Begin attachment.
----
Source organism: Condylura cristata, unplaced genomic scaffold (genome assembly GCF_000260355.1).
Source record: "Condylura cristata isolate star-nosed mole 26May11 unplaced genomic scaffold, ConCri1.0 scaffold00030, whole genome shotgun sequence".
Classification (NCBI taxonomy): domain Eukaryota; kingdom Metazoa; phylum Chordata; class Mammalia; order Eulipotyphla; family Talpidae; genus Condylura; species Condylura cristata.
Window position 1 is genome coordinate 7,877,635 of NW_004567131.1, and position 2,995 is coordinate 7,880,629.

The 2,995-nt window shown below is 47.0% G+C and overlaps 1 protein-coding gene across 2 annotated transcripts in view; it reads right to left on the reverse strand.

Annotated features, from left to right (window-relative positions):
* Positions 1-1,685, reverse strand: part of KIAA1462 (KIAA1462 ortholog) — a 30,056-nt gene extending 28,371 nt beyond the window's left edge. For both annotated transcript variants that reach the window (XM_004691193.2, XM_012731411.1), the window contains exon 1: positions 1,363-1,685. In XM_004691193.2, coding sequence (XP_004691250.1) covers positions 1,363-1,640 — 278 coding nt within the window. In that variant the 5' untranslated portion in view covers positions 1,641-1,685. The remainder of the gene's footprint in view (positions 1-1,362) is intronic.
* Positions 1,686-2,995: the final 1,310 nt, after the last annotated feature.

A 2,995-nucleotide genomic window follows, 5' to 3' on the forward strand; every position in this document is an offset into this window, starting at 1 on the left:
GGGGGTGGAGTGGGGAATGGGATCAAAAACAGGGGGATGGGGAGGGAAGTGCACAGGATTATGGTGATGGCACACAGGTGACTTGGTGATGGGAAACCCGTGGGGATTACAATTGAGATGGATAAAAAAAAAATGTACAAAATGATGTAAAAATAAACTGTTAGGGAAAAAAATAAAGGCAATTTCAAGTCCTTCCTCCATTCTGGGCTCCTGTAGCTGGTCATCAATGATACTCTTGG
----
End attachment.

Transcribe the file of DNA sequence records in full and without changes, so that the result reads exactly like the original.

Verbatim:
Source organism: Condylura cristata, unplaced genomic scaffold (genome assembly GCF_000260355.1).
Source record: "Condylura cristata isolate star-nosed mole 26May11 unplaced genomic scaffold, ConCri1.0 scaffold00030, whole genome shotgun sequence".
Classification (NCBI taxonomy): domain Eukaryota; kingdom Metazoa; phylum Chordata; class Mammalia; order Eulipotyphla; family Talpidae; genus Condylura; species Condylura cristata.
Window position 1 is genome coordinate 7,877,635 of NW_004567131.1, and position 2,995 is coordinate 7,880,629.

The 2,995-nt window shown below is 47.0% G+C and overlaps 1 protein-coding gene across 2 annotated transcripts in view; it reads right to left on the reverse strand.

Annotated features, from left to right (window-relative positions):
* Positions 1-1,685, reverse strand: part of KIAA1462 (KIAA1462 ortholog) — a 30,056-nt gene extending 28,371 nt beyond the window's left edge. For both annotated transcript variants that reach the window (XM_004691193.2, XM_012731411.1), the window contains exon 1: positions 1,363-1,685. In XM_004691193.2, coding sequence (XP_004691250.1) covers positions 1,363-1,640 — 278 coding nt within the window. In that variant the 5' untranslated portion in view covers positions 1,641-1,685. The remainder of the gene's footprint in view (positions 1-1,362) is intronic.
* Positions 1,686-2,995: the final 1,310 nt, after the last annotated feature.

A 2,995-nucleotide genomic window follows, 5' to 3' on the forward strand; every position in this document is an offset into this window, starting at 1 on the left:
GGGGGTGGAGTGGGGAATGGGATCAAAAACAGGGGGATGGGGAGGGAAGTGCACAGGATTATGGTGATGGCACACAGGTGACTTGGTGATGGGAAACCCGTGGGGATTACAATTGAGATGGATAAAAAAAAAATGTACAAAATGATGTAAAAATAAACTGTTAGGGAAAAAAATAAAGGCAATTTCAAGTCCTTCCTCCATTCTGGGCTCCTGTAGCTGGTCATCAATGATACTCTTGG